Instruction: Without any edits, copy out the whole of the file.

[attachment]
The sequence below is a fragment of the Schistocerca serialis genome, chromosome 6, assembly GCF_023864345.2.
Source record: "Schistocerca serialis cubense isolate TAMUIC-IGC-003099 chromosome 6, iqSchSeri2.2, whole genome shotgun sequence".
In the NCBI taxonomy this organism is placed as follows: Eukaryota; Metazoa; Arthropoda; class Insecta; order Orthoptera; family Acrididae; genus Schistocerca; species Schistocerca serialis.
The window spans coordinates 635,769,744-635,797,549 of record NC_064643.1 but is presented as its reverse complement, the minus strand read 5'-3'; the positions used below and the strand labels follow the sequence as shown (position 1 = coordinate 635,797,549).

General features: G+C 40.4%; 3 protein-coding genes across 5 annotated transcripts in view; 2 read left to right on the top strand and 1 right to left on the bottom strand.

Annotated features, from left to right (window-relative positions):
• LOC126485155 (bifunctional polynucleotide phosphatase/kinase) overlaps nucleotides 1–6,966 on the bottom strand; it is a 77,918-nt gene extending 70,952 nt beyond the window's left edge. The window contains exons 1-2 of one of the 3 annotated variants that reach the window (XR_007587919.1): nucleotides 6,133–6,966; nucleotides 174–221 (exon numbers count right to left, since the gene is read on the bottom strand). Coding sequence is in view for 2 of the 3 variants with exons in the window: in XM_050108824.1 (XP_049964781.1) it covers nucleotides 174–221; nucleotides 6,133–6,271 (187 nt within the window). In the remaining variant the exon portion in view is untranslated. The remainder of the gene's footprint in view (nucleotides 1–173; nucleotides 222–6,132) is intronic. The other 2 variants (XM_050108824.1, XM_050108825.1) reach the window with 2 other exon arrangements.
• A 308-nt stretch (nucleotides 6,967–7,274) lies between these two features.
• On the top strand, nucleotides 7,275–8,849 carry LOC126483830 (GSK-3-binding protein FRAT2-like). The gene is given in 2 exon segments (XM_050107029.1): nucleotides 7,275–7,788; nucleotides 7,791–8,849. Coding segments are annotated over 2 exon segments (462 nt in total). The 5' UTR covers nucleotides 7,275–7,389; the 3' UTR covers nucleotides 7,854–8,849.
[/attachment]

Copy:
The sequence below is a fragment of the Schistocerca serialis genome, chromosome 6, assembly GCF_023864345.2.
Source record: "Schistocerca serialis cubense isolate TAMUIC-IGC-003099 chromosome 6, iqSchSeri2.2, whole genome shotgun sequence".
In the NCBI taxonomy this organism is placed as follows: Eukaryota; Metazoa; Arthropoda; class Insecta; order Orthoptera; family Acrididae; genus Schistocerca; species Schistocerca serialis.
The window spans coordinates 635,769,744-635,797,549 of record NC_064643.1 but is presented as its reverse complement, the minus strand read 5'-3'; the positions used below and the strand labels follow the sequence as shown (position 1 = coordinate 635,797,549).

General features: G+C 40.4%; 3 protein-coding genes across 5 annotated transcripts in view; 2 read left to right on the top strand and 1 right to left on the bottom strand.

Annotated features, from left to right (window-relative positions):
• LOC126485155 (bifunctional polynucleotide phosphatase/kinase) overlaps nucleotides 1–6,966 on the bottom strand; it is a 77,918-nt gene extending 70,952 nt beyond the window's left edge. The window contains exons 1-2 of one of the 3 annotated variants that reach the window (XR_007587919.1): nucleotides 6,133–6,966; nucleotides 174–221 (exon numbers count right to left, since the gene is read on the bottom strand). Coding sequence is in view for 2 of the 3 variants with exons in the window: in XM_050108824.1 (XP_049964781.1) it covers nucleotides 174–221; nucleotides 6,133–6,271 (187 nt within the window). In the remaining variant the exon portion in view is untranslated. The remainder of the gene's footprint in view (nucleotides 1–173; nucleotides 222–6,132) is intronic. The other 2 variants (XM_050108824.1, XM_050108825.1) reach the window with 2 other exon arrangements.
• A 308-nt stretch (nucleotides 6,967–7,274) lies between these two features.
• On the top strand, nucleotides 7,275–8,849 carry LOC126483830 (GSK-3-binding protein FRAT2-like). The gene is given in 2 exon segments (XM_050107029.1): nucleotides 7,275–7,788; nucleotides 7,791–8,849. Coding segments are annotated over 2 exon segments (462 nt in total). The 5' UTR covers nucleotides 7,275–7,389; the 3' UTR covers nucleotides 7,854–8,849.